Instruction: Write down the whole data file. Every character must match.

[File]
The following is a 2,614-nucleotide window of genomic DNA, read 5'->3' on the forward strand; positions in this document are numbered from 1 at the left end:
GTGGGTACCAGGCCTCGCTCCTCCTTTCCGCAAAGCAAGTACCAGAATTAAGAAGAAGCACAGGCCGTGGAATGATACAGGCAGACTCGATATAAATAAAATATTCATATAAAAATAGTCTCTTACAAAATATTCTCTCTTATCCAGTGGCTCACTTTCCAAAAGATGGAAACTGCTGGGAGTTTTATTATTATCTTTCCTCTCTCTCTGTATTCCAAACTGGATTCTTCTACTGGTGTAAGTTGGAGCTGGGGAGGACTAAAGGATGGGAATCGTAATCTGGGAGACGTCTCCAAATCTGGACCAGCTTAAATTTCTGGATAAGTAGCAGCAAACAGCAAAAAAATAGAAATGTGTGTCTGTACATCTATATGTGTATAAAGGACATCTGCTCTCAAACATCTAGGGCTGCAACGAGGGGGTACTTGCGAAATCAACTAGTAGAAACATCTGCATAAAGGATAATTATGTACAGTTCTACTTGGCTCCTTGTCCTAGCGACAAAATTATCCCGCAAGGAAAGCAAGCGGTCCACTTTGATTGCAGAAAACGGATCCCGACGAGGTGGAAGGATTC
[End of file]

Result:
The following is a 2,614-nucleotide window of genomic DNA, read 5'->3' on the forward strand; positions in this document are numbered from 1 at the left end:
GTGGGTACCAGGCCTCGCTCCTCCTTTCCGCAAAGCAAGTACCAGAATTAAGAAGAAGCACAGGCCGTGGAATGATACAGGCAGACTCGATATAAATAAAATATTCATATAAAAATAGTCTCTTACAAAATATTCTCTCTTATCCAGTGGCTCACTTTCCAAAAGATGGAAACTGCTGGGAGTTTTATTATTATCTTTCCTCTCTCTCTGTATTCCAAACTGGATTCTTCTACTGGTGTAAGTTGGAGCTGGGGAGGACTAAAGGATGGGAATCGTAATCTGGGAGACGTCTCCAAATCTGGACCAGCTTAAATTTCTGGATAAGTAGCAGCAAACAGCAAAAAAATAGAAATGTGTGTCTGTACATCTATATGTGTATAAAGGACATCTGCTCTCAAACATCTAGGGCTGCAACGAGGGGGTACTTGCGAAATCAACTAGTAGAAACATCTGCATAAAGGATAATTATGTACAGTTCTACTTGGCTCCTTGTCCTAGCGACAAAATTATCCCGCAAGGAAAGCAAGCGGTCCACTTTGATTGCAGAAAACGGATCCCGACGAGGTGGAAGGATTC